What is political?

I have recently been looking at press coverage of the first election of the London County Council in 1889. I have been struck by the way that commentators from across the political spectrum insisted on treating the elections as non-political, even going out of their way to recommend candidates with whom they disagreed on most matters. The constant refrain seems to have been that these were administrative posts and that to take account of the candidates’ political positions would be ‘to act as insanely as to choose the captain of your ship by his politics instead of by his knowledge of navigation’ (Spectator, 12 Jan 1889).

Often, this was a response to the corruption of the late Metropolitan Board of Works, so that, in the words of the Pall Mall Gazette (5 Jan 1889), ‘Other things being equal, it would be desirable, no doubt, to have nobody but good all-round Radicals upon the Council; but to insist as a sine quá non upon a candidate being right upon ground rents is really no more to the purpose than it would be to insist upon his being a vegetarian or a Primitive Methodist. […] An upright Tory will make a far better County Councillor than a shady Radical; and to this extent at any rate the ratepayer will do well to prefer men to measures.’

Yet, there was also a powerful sense that most of the matters with which the new London County Council would have to deal were not political at all. One letter to the Radical paper, The Star, spelled this out very plainly:

Equalisation of rates, the bearing by rich London an equal share in the heavy burden of poor London in the East and elsewhere; open spaces as playgrounds for the pallid children of the overworked who crowd the unsanitary dwellings of the artisan and laborer [sic]; a reformed higher educated, and more efficient police; cheaper water, better light, fewer drinking shops, and lower rates – these are subjects altogether apart from politics, and Liberals, Radicals, Unionists, and Tories will do well to sink their political feelings and unitedly support those who have proved themselves the people’s friends. (6 Nov 1888)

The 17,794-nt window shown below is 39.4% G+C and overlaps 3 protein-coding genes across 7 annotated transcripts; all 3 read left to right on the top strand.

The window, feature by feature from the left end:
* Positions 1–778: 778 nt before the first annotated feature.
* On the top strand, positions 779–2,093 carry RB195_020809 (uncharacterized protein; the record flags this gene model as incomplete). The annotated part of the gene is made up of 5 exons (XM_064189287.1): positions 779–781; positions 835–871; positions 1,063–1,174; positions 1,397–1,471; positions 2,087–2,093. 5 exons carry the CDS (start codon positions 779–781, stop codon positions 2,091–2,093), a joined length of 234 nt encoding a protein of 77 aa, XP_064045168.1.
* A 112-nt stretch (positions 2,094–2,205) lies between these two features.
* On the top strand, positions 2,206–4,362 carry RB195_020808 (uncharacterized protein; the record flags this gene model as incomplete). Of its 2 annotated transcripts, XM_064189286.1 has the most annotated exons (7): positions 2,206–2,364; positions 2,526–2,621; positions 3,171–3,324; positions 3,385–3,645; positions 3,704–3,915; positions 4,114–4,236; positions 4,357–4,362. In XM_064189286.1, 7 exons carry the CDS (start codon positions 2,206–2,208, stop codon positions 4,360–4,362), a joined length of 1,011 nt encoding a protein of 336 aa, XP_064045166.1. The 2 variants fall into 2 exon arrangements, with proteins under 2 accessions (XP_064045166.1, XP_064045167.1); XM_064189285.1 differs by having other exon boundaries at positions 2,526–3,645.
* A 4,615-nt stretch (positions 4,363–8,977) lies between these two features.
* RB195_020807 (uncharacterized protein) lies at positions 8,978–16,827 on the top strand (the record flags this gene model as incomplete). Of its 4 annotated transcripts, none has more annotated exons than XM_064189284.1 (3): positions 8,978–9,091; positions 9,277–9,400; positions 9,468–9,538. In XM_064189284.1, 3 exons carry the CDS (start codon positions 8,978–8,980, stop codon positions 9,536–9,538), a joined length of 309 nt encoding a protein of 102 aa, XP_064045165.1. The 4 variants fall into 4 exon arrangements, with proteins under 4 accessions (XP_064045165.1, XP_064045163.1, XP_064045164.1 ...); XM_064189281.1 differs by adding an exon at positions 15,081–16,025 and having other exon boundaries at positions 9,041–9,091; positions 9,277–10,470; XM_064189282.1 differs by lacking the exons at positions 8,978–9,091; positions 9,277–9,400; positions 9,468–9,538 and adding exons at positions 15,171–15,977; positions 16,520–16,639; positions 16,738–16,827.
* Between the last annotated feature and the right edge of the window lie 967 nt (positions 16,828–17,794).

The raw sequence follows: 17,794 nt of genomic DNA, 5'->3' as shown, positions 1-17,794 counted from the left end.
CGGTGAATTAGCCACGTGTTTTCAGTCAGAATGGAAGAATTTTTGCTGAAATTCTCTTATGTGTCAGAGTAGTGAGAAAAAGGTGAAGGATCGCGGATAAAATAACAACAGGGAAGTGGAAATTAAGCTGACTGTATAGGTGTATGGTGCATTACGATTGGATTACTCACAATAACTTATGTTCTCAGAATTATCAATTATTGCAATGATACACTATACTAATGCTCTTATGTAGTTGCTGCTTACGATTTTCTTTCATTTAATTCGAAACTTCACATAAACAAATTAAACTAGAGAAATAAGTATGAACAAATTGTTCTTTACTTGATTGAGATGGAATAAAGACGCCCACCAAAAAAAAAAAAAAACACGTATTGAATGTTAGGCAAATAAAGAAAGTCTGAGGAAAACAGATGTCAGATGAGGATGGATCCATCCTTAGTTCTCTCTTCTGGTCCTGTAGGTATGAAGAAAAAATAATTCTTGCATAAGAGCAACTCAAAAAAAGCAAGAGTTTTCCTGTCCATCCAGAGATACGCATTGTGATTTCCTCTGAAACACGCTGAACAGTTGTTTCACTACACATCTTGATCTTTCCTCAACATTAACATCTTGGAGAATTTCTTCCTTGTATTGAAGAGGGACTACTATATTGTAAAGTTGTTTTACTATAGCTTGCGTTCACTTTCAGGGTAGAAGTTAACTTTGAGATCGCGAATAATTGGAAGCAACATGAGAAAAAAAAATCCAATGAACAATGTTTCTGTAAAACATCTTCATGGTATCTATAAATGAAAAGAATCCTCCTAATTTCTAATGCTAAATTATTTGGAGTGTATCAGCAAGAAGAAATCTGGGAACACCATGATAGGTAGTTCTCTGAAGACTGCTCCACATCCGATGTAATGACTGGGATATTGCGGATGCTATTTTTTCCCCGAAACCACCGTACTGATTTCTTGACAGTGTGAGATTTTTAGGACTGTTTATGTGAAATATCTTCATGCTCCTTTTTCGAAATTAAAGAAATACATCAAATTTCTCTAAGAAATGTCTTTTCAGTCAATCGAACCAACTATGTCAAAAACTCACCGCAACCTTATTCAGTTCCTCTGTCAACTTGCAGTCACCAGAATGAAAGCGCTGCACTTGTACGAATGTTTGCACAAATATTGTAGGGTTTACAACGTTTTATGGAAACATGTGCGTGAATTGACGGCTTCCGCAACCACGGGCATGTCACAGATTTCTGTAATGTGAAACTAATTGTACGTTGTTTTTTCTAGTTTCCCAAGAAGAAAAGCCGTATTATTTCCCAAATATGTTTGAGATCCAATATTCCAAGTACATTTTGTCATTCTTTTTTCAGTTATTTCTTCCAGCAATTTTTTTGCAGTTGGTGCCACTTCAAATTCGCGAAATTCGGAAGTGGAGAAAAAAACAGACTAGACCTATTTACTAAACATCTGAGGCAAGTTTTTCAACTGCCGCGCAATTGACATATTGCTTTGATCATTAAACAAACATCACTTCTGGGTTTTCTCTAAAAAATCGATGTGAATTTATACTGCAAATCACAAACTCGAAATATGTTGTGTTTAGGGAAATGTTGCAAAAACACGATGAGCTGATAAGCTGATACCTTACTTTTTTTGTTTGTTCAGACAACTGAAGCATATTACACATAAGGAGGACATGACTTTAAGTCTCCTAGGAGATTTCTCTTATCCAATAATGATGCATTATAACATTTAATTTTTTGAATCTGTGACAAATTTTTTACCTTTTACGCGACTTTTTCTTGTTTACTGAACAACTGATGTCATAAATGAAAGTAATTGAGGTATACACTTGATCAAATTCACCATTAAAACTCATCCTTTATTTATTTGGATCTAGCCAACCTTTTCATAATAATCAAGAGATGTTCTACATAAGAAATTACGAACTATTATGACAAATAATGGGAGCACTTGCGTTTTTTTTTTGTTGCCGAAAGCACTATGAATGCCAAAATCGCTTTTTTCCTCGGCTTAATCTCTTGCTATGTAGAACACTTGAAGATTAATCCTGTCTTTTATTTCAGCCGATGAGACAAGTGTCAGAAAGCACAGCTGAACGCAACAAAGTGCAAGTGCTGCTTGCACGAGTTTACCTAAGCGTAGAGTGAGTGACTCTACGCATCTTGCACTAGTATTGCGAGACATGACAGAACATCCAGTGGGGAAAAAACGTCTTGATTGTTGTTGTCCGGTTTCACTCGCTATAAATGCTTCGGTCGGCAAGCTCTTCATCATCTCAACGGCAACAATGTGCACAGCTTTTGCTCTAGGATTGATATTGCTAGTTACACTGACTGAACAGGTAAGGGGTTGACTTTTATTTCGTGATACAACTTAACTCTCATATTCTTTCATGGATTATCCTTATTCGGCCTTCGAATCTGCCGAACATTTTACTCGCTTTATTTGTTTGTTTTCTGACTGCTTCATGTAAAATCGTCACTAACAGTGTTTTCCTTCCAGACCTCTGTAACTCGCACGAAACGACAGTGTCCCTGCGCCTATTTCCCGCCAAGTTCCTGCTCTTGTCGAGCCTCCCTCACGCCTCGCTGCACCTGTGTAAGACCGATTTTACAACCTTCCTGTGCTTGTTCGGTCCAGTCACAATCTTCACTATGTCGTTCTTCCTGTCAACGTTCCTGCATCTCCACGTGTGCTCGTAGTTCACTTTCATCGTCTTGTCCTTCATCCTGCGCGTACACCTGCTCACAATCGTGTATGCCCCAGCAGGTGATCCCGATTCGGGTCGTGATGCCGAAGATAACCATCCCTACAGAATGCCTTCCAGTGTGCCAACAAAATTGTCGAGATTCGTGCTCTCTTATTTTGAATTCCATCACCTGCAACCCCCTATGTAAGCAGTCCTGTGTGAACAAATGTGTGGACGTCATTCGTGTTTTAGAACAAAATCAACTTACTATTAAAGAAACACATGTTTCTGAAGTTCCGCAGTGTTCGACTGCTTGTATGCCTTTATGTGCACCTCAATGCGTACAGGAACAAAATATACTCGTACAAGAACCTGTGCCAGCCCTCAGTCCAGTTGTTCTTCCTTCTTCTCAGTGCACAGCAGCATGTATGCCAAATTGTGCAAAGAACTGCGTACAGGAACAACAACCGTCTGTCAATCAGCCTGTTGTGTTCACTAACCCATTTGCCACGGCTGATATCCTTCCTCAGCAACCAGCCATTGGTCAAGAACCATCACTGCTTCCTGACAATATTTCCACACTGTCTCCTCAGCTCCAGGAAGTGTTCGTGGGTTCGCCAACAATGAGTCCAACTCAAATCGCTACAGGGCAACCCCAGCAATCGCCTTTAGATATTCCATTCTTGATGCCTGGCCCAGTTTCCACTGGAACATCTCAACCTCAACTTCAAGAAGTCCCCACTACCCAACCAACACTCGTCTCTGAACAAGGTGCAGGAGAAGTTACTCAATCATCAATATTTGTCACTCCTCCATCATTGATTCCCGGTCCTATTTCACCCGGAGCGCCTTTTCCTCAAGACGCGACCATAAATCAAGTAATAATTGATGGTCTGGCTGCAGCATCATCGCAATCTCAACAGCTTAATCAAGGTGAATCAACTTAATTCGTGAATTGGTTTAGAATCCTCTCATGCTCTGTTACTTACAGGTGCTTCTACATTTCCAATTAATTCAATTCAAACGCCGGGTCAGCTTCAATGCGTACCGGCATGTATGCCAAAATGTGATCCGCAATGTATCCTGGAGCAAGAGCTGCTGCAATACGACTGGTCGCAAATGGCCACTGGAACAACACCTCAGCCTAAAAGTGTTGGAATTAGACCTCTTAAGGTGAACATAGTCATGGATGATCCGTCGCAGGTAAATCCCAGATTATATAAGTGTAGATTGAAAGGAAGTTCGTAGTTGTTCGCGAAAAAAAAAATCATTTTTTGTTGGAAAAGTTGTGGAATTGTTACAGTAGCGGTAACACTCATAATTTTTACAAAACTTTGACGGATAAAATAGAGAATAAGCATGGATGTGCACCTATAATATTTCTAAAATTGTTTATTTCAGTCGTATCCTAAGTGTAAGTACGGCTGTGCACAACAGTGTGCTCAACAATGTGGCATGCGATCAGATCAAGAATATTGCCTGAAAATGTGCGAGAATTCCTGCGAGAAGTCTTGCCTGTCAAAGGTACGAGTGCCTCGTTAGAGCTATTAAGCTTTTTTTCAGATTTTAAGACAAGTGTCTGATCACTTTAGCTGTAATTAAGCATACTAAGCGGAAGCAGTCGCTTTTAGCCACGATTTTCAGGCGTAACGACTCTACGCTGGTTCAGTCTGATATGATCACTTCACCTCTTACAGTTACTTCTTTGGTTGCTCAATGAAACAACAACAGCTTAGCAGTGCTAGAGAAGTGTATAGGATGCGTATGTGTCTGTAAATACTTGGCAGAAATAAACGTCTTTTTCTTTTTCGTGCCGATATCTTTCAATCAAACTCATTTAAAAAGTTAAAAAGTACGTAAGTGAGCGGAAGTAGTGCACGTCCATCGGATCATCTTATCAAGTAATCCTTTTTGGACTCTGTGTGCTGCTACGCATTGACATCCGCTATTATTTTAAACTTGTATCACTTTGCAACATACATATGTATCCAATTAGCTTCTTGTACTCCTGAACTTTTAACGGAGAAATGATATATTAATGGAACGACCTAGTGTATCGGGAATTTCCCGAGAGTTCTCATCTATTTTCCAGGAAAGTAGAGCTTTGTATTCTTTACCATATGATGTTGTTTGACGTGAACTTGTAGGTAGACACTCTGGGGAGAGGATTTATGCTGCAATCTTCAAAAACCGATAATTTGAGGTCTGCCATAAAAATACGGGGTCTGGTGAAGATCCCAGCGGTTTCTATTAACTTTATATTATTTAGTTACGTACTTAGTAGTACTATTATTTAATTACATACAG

This is so striking because of the difficulty of imagining questions of taxation and redistribution being conceived as ‘subjects altogether apart from politics’. It brings to mind the old Electoral Commission adverts in which a non-voter who grumbles about various matters of state and municipal provision is reprimanded with the words ‘If you don’t do politics, what do you do?’

The most likely explanation seems to be that by ‘politics’, the various commentators mean ‘national politics’ and the key dividing lines that had grown up within them, the most potent being between Unionists and supporters of Home Rule for Ireland. The Spectator recommended Lord Thring to its readers, despite his support for Home Rule, on the grounds that ‘He has too much belief in Local Government. That is no reason why he should not be supported when Local Government is what we want’ (12 Jan 1889). This is a salutary reminder that our current political divisions and frames of reference are contingent and temporary, not primordial and inevitable.

Another letter to the Star (9 Nov 1888) complained that its editors were falling into a trap: ‘It is all very well for Tories and drones to preach no politics’ and to encourage voters to judge on experience and good character because this was likely to benefit the same class interests it always had. Instead, the writer urged working-class voters ‘to avail yourselves of the opportunity now afforded you and elect one of your own class to the County Council.’ Yet, while the direct representation of the working class remained paltry, constituency after constituency went against its parliamentary voting record and returned members with radical liberal or socialist views. A seemingly non-partisan election resulted in a radically interventionist and redistributive Council.

Unsurprisingly, claims of apoliticality did not last long. The Council members soon formed themselves into parties: a Progressive majority and Moderate opposition and within a fortnight of the election the Spectator was complaining of “party bias” and political intrigue (2 Feb 1889). What is more surprising is the ubiquity such claims achieved during the first election campaign.

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